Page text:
Association of glycosylated hemoglobin (HbA1c) levels with Iinsulin resistance in obese children.
Objectives: We investigated the relationship between insulin resistance reflected by homeostasis model assessment (HOMA-IR) index and serum HbA1c levels of obese children.
Material and Methods: This study included 70 obese and 60 normal weight healthy children between the ages of 3 and 15. Anthropometric measures and biochemical tests (fasting glucose, fasting insulin, HbA1c) were performed on all subjects. Plasma glucose levels were measured by the glucose oxidase method. Plasma insulin concentrations were measured by radioimmunoassay (RIA). HOMA-IR index was used to estimate insulin resistance. A cut-off HOMA-IR level of ≥2.5 was accepted. The HbA1c analysis was performed using high-pressure liquid chromatography. The statistical analysis was performed using SPSS 5. Student’s unpaired t-test and the Mann–Whitney U test were used to determine statistical significance.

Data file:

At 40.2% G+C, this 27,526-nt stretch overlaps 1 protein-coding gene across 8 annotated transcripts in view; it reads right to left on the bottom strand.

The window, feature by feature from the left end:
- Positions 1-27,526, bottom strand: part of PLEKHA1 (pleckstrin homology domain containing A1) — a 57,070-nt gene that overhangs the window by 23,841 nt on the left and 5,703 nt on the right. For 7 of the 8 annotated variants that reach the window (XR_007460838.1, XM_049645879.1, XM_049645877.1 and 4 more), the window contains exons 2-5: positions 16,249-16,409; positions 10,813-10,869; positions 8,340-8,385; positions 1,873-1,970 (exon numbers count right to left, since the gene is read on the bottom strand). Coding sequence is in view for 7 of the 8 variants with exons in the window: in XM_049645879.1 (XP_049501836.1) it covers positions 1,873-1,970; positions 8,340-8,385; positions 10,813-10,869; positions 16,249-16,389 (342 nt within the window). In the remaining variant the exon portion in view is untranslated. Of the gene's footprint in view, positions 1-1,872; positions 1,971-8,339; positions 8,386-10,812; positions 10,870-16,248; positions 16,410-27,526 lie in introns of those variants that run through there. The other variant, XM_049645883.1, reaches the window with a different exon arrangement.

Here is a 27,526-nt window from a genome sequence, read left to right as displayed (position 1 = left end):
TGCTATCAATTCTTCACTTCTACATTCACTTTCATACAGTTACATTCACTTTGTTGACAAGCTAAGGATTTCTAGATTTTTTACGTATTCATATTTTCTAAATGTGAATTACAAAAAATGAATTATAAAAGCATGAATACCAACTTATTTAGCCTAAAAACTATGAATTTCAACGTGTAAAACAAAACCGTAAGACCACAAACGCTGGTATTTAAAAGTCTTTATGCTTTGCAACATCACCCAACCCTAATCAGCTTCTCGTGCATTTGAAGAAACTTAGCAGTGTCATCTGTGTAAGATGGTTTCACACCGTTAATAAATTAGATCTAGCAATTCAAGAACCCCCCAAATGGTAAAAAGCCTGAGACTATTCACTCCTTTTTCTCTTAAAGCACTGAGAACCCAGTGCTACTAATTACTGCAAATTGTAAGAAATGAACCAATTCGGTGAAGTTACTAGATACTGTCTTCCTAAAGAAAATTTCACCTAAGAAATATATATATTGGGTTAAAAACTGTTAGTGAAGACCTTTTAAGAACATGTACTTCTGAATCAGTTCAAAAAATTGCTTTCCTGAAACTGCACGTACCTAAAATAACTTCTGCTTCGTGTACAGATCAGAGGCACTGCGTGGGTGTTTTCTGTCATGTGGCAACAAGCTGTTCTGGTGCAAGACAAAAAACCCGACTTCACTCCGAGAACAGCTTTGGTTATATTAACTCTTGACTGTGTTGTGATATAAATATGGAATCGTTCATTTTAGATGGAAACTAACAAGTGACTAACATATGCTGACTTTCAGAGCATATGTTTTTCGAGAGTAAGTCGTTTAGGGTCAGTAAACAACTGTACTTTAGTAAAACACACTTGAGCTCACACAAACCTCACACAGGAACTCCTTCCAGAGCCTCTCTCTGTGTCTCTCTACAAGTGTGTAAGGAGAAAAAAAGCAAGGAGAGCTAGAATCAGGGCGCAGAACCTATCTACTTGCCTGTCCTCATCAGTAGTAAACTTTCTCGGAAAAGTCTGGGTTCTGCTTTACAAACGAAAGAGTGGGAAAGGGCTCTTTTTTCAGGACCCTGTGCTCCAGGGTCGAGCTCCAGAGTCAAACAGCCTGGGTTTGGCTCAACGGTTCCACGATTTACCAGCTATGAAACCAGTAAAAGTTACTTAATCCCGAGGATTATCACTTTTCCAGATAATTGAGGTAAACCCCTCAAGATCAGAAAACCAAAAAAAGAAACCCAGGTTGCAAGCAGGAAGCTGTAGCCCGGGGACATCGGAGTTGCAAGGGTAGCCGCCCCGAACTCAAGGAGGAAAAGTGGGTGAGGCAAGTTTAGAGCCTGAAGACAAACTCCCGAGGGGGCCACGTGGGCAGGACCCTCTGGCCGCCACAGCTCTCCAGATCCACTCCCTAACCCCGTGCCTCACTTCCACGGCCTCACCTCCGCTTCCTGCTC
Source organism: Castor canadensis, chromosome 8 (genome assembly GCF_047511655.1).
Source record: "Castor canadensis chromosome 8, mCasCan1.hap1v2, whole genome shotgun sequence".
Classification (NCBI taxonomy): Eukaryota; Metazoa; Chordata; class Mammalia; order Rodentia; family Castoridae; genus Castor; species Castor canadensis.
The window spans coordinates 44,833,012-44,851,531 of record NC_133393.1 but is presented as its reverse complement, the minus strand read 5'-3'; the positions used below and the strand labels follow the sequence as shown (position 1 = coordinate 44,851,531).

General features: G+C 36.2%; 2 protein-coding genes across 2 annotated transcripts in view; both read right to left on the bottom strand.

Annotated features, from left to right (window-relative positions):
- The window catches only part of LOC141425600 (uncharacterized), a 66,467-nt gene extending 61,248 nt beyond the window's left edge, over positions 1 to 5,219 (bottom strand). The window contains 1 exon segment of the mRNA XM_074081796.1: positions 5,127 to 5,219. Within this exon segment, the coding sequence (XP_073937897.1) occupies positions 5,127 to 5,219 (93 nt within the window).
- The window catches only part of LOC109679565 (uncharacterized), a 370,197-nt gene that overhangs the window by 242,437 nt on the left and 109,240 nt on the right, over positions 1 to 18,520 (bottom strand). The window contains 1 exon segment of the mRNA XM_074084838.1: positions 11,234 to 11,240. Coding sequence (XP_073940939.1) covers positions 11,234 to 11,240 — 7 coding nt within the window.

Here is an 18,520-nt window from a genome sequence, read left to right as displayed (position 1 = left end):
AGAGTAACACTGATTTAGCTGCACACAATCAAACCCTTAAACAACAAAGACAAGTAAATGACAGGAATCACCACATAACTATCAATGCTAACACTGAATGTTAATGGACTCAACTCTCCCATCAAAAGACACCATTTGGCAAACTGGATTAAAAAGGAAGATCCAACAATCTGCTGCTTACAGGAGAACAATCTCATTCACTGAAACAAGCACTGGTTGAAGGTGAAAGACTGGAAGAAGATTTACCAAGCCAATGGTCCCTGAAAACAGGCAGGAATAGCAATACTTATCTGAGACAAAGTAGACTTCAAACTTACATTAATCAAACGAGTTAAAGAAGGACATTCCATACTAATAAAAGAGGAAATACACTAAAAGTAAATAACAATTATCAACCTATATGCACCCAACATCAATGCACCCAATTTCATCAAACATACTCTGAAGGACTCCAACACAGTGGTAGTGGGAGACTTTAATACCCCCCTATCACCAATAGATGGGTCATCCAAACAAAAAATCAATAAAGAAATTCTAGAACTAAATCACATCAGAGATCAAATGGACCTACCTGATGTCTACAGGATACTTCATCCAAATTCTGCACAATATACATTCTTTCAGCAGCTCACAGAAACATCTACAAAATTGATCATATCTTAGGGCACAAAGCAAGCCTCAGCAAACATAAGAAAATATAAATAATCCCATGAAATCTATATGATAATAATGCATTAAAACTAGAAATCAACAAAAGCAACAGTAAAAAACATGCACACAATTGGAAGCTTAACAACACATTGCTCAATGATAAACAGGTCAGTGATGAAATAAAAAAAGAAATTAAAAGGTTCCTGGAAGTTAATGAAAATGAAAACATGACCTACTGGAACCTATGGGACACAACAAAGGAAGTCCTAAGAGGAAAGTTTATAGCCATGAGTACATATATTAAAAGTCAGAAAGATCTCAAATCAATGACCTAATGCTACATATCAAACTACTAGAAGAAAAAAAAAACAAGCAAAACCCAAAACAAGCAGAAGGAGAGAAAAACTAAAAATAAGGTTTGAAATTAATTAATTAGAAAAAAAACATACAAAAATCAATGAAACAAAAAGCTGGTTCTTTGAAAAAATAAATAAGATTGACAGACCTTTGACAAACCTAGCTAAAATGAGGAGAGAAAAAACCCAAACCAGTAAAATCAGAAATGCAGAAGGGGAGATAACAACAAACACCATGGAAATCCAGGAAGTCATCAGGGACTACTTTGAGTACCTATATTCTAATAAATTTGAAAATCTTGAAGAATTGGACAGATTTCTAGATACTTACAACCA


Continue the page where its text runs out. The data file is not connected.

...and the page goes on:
Results: Gender distribution did not reveal significant difference among the obese (F: 48.6%, M: 51.4%) and the non-obese (F: 46.7%, M: 53.3%) groups. The mean age value was significantly higher in the obese group (10.09± 3.09) (p>0.005) than the non-obese group (8.31±3.14) (p<0.05). The mean value of body mass index (BMI) was 25.55±4.3 in the obese group and 16.63±2.3 in the non-obese group. The mean HOMA-IR values of obese group (2.84±1.77) was significantly higher than the non-obese group (1.50±0.95) (p<0.005). Insulin resistance was significantly higher in the obese group. Subjects with HOMA-IR ≥2.5 levels in the obese group had significantly higher HbA1c values than those with HOMA-IR <2.5 levels.
Conclusions: High HbA1c levels in obese children can be used as a screening tool to detect insulin sensitivity and resistance at an early stage.
Key words: children, HbA1c protein, insulin resistance, obesity.